Tags

Type your tag names separated by a space and hit enter

Effects of immediate switch from cyclosporine microemulsion to tacrolimus at first acute rejection in renal allograft recipients.
Transplantation 2003; 75(12):2058-63T

Abstract

BACKGROUND

A number of institutions have reported favorable results in renal transplant patients after conversion from cyclosporine (CsA) to tacrolimus at the time of acute rejection, but no prospective, controlled study has been performed to date. Here, we report the first randomized study comparing patients whose therapy was changed at a first episode of acute rejection to tacrolimus with those who were maintained on CsA microemulsion (ME).

METHODS

This 3-month, prospective, open, multicenter, parallel-group study was conducted at 15 centers in seven European countries. In total, 119 renal graft recipients experiencing a first biopsy-proven acute rejection episode while receiving CsA-ME were randomized (1:1) to start tacrolimus-based therapy (n=61) or to continue CsA-ME-based therapy (n=58).

RESULTS

Baseline characteristics were comparable for both groups. The initial rejection episode responded to steroid treatment in 93.4% (tacrolimus) and 63.8% (CsA-ME) (P=0.001), respectively. In patients at risk, the incidence of recurrent rejection events within 3 months was significantly lower with tacrolimus therapy (5/57, 8.8%) compared with CsA-ME therapy (15/44, 34.1%) (P=0.002). Patient and graft survival were similar in both study groups 3 months after randomization. The most frequently reported adverse events were increased serum creatinine (29.5% vs. 22.4%), hypertension (24.6% vs. 22.4%), and urinary tract infection (18.0% vs. 20.7%) for tacrolimus versus CsA-ME. Tremor was more common in tacrolimus treated-patients (17.4% vs. 2.1%, P=0.011).

CONCLUSIONS

Early conversion to tacrolimus therapy benefited the resolution of acute rejection episodes and significantly reduced the risk of recurrent rejection compared with continuation of CsA-ME.

Authors+Show Affiliations

The Renal Unit, Western Infirmary, Glasgow, Scotland, UK. douglas.briggs@ukgateway.netNo affiliation info availableNo affiliation info availableNo affiliation info availableNo affiliation info availableNo affiliation info availableNo affiliation info availableNo affiliation info available

Pub Type(s)

Clinical Trial
Comparative Study
Journal Article
Multicenter Study
Randomized Controlled Trial
Research Support, Non-U.S. Gov't

Language

eng

PubMed ID

12829912

Citation

Briggs, Douglas, et al. "Effects of Immediate Switch From Cyclosporine Microemulsion to Tacrolimus at First Acute Rejection in Renal Allograft Recipients." Transplantation, vol. 75, no. 12, 2003, pp. 2058-63.
Briggs D, Dudley C, Pattison J, et al. Effects of immediate switch from cyclosporine microemulsion to tacrolimus at first acute rejection in renal allograft recipients. Transplantation. 2003;75(12):2058-63.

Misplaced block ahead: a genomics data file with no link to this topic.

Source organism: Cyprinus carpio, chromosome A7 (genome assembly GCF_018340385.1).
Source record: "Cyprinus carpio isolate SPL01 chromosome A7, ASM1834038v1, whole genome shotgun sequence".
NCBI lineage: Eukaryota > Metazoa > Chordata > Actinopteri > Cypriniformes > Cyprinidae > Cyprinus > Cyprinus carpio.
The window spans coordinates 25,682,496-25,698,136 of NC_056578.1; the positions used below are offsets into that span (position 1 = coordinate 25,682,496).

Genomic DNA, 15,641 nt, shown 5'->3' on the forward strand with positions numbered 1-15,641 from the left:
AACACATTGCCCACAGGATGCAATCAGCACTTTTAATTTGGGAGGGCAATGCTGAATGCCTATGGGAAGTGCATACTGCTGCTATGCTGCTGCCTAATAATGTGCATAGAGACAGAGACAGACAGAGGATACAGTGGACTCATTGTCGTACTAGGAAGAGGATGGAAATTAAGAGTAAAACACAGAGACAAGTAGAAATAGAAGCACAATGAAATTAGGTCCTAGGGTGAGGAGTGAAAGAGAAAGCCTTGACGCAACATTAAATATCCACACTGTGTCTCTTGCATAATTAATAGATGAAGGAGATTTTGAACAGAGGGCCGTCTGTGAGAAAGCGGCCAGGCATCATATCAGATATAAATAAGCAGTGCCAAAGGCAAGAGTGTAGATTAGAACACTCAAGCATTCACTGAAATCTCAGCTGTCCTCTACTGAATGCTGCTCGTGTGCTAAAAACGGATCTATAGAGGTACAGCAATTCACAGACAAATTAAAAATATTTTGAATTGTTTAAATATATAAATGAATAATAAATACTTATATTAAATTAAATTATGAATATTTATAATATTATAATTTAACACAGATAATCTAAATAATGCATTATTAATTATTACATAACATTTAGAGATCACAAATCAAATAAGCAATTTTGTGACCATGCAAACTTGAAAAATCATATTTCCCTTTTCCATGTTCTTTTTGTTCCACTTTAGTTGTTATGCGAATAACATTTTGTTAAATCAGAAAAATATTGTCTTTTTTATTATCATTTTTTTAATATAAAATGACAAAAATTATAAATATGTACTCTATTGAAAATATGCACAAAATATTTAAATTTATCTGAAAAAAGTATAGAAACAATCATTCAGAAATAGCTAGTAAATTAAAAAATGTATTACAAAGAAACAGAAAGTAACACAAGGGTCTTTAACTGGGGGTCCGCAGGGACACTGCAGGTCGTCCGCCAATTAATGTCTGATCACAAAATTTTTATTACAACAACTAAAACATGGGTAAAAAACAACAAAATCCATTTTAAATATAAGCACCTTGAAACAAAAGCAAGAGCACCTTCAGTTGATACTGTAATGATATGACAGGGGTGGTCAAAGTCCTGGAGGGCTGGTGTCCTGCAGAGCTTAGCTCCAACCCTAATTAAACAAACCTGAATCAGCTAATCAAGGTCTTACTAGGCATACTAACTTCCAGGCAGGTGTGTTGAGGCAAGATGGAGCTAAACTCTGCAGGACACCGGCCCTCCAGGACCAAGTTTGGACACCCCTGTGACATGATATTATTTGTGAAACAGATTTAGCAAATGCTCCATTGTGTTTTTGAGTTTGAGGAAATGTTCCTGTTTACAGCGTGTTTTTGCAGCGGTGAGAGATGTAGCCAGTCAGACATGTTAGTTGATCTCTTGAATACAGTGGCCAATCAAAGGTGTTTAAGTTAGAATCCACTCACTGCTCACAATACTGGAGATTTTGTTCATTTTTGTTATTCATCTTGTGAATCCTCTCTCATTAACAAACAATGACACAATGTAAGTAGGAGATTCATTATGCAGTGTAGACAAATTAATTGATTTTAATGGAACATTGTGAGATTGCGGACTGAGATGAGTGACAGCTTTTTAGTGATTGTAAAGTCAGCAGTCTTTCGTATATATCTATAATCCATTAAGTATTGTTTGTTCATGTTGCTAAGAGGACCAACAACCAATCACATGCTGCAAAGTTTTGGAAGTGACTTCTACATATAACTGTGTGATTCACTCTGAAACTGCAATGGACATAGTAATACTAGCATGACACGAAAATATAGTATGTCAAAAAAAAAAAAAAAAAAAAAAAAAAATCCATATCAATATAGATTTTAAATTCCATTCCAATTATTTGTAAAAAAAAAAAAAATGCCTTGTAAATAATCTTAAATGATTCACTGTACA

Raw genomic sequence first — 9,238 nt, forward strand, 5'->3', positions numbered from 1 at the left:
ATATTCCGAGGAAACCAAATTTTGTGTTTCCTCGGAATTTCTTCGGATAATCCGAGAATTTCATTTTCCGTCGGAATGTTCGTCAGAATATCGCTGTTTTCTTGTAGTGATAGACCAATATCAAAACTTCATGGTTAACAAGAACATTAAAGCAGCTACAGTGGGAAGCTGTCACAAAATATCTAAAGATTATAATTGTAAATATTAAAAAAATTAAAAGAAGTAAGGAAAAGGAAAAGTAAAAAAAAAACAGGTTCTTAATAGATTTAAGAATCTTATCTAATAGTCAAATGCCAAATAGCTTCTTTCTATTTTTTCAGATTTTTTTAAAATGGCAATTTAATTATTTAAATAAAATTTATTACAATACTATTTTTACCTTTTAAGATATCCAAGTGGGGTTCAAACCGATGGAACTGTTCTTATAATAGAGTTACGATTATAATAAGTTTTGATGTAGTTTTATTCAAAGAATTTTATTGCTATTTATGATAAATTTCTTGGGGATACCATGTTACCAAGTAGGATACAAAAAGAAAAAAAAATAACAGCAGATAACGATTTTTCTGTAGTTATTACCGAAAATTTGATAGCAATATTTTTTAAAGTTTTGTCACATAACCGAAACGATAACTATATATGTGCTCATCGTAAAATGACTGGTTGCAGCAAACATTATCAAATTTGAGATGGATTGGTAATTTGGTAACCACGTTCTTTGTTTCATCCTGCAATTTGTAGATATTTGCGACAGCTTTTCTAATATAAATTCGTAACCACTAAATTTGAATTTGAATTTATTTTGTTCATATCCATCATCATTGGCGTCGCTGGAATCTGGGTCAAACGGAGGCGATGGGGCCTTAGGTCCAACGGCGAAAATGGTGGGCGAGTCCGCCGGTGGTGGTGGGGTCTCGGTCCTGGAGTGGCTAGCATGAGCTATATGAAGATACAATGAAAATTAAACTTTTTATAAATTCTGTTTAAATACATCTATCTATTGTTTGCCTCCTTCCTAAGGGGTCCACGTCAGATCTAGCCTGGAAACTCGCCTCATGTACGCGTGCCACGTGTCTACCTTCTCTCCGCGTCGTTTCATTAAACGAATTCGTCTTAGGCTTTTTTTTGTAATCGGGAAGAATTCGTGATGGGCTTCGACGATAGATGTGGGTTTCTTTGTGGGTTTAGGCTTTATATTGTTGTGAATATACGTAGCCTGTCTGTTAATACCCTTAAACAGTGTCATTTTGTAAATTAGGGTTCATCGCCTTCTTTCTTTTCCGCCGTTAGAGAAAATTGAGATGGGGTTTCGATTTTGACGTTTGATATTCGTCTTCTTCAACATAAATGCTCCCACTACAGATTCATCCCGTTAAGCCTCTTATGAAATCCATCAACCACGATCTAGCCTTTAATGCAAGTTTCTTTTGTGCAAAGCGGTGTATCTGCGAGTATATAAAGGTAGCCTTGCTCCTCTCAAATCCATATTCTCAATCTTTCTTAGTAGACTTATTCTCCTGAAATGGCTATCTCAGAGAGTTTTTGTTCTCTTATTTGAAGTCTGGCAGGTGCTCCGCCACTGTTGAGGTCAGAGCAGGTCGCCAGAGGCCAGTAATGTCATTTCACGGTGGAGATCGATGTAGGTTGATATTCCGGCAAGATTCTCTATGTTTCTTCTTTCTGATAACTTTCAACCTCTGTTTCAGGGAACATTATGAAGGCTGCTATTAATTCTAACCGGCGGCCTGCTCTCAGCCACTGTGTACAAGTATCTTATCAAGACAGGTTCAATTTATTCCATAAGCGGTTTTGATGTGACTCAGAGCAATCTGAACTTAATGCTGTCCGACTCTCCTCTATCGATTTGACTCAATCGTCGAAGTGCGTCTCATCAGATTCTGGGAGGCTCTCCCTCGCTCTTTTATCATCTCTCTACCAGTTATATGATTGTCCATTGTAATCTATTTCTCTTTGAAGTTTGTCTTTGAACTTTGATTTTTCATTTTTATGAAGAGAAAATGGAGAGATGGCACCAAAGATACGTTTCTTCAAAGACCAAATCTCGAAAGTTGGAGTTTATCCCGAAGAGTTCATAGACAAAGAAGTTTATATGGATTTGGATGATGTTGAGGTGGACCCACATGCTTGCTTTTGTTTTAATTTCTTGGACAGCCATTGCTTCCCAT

Briggs, D., Dudley, C., Pattison, J., Pfeffer, P., Salmela, K., Rowe, P., & Tydén, G. (2003). Effects of immediate switch from cyclosporine microemulsion to tacrolimus at first acute rejection in renal allograft recipients. Transplantation, 75(12), pp. 2058-63.
Briggs D, et al. Effects of Immediate Switch From Cyclosporine Microemulsion to Tacrolimus at First Acute Rejection in Renal Allograft Recipients. Transplantation. 2003 Jun 27;75(12):2058-63. PubMed PMID: 12829912.
* Article titles in AMA citation format should be in sentence-case
TY - JOUR T1 - Effects of immediate switch from cyclosporine microemulsion to tacrolimus at first acute rejection in renal allograft recipients. AU - Briggs,Douglas, AU - Dudley,Chris, AU - Pattison,James, AU - Pfeffer,Per, AU - Salmela,Kaija, AU - Rowe,Peter, AU - Tydén,Gunnar, AU - ,, PY - 2003/6/28/pubmed PY - 2003/8/30/medline PY - 2003/6/28/entrez SP - 2058 EP - 63 JF - Transplantation JO - Transplantation VL - 75 IS - 12 N2 - BACKGROUND: A number of institutions have reported favorable results in renal transplant patients after conversion from cyclosporine (CsA) to tacrolimus at the time of acute rejection, but no prospective, controlled study has been performed to date. Here, we report the first randomized study comparing patients whose therapy was changed at a first episode of acute rejection to tacrolimus with those who were maintained on CsA microemulsion (ME). METHODS: This 3-month, prospective, open, multicenter, parallel-group study was conducted at 15 centers in seven European countries. In total, 119 renal graft recipients experiencing a first biopsy-proven acute rejection episode while receiving CsA-ME were randomized (1:1) to start tacrolimus-based therapy (n=61) or to continue CsA-ME-based therapy (n=58). RESULTS: Baseline characteristics were comparable for both groups. The initial rejection episode responded to steroid treatment in 93.4% (tacrolimus) and 63.8% (CsA-ME) (P=0.001), respectively. In patients at risk, the incidence of recurrent rejection events within 3 months was significantly lower with tacrolimus therapy (5/57, 8.8%) compared with CsA-ME therapy (15/44, 34.1%) (P=0.002). Patient and graft survival were similar in both study groups 3 months after randomization. The most frequently reported adverse events were increased serum creatinine (29.5% vs. 22.4%), hypertension (24.6% vs. 22.4%), and urinary tract infection (18.0% vs. 20.7%) for tacrolimus versus CsA-ME. Tremor was more common in tacrolimus treated-patients (17.4% vs. 2.1%, P=0.011). CONCLUSIONS: Early conversion to tacrolimus therapy benefited the resolution of acute rejection episodes and significantly reduced the risk of recurrent rejection compared with continuation of CsA-ME. SN - 0041-1337 UR - https://www.unboundmedicine.com/medline/citation/12829912/Effects_of_immediate_switch_from_cyclosporine_microemulsion_to_tacrolimus_at_first_acute_rejection_in_renal_allograft_recipients_ L2 - http://dx.doi.org/10.1097/01.TP.0000069041.48226.DD DB - PRIME DP - Unbound Medicine ER -